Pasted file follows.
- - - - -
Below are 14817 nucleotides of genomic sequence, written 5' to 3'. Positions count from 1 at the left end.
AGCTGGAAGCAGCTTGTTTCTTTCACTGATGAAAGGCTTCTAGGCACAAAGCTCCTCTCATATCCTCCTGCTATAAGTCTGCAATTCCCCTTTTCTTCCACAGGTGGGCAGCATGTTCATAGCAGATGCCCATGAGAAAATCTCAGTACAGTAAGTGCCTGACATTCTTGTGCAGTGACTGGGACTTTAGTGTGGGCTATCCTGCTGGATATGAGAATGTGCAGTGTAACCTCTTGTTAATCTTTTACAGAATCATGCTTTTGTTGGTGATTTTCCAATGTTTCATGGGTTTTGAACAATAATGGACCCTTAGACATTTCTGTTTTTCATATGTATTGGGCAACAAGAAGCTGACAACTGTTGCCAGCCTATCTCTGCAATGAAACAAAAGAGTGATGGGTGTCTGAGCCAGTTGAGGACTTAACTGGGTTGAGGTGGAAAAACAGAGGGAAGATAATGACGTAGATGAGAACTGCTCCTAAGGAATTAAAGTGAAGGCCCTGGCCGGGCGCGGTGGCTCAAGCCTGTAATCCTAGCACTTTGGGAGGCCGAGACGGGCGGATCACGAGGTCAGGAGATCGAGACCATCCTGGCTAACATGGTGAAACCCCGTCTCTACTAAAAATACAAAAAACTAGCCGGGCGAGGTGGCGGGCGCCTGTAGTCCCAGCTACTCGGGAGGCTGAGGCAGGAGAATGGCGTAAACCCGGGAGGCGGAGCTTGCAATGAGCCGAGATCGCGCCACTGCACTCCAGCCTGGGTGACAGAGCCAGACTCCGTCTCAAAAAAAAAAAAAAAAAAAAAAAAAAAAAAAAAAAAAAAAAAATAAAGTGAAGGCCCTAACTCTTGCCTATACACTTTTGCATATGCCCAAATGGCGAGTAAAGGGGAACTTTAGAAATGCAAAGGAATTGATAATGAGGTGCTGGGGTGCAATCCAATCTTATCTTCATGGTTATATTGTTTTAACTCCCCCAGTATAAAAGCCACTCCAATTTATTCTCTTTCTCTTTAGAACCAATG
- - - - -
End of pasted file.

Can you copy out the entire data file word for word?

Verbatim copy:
Below are 14817 nucleotides of genomic sequence, written 5' to 3'. Positions count from 1 at the left end.
AGCTGGAAGCAGCTTGTTTCTTTCACTGATGAAAGGCTTCTAGGCACAAAGCTCCTCTCATATCCTCCTGCTATAAGTCTGCAATTCCCCTTTTCTTCCACAGGTGGGCAGCATGTTCATAGCAGATGCCCATGAGAAAATCTCAGTACAGTAAGTGCCTGACATTCTTGTGCAGTGACTGGGACTTTAGTGTGGGCTATCCTGCTGGATATGAGAATGTGCAGTGTAACCTCTTGTTAATCTTTTACAGAATCATGCTTTTGTTGGTGATTTTCCAATGTTTCATGGGTTTTGAACAATAATGGACCCTTAGACATTTCTGTTTTTCATATGTATTGGGCAACAAGAAGCTGACAACTGTTGCCAGCCTATCTCTGCAATGAAACAAAAGAGTGATGGGTGTCTGAGCCAGTTGAGGACTTAACTGGGTTGAGGTGGAAAAACAGAGGGAAGATAATGACGTAGATGAGAACTGCTCCTAAGGAATTAAAGTGAAGGCCCTGGCCGGGCGCGGTGGCTCAAGCCTGTAATCCTAGCACTTTGGGAGGCCGAGACGGGCGGATCACGAGGTCAGGAGATCGAGACCATCCTGGCTAACATGGTGAAACCCCGTCTCTACTAAAAATACAAAAAACTAGCCGGGCGAGGTGGCGGGCGCCTGTAGTCCCAGCTACTCGGGAGGCTGAGGCAGGAGAATGGCGTAAACCCGGGAGGCGGAGCTTGCAATGAGCCGAGATCGCGCCACTGCACTCCAGCCTGGGTGACAGAGCCAGACTCCGTCTCAAAAAAAAAAAAAAAAAAAAAAAAAAAAAAAAAAAAAAAAAAATAAAGTGAAGGCCCTAACTCTTGCCTATACACTTTTGCATATGCCCAAATGGCGAGTAAAGGGGAACTTTAGAAATGCAAAGGAATTGATAATGAGGTGCTGGGGTGCAATCCAATCTTATCTTCATGGTTATATTGTTTTAACTCCCCCAGTATAAAAGCCACTCCAATTTATTCTCTTTCTCTTTAGAACCAATG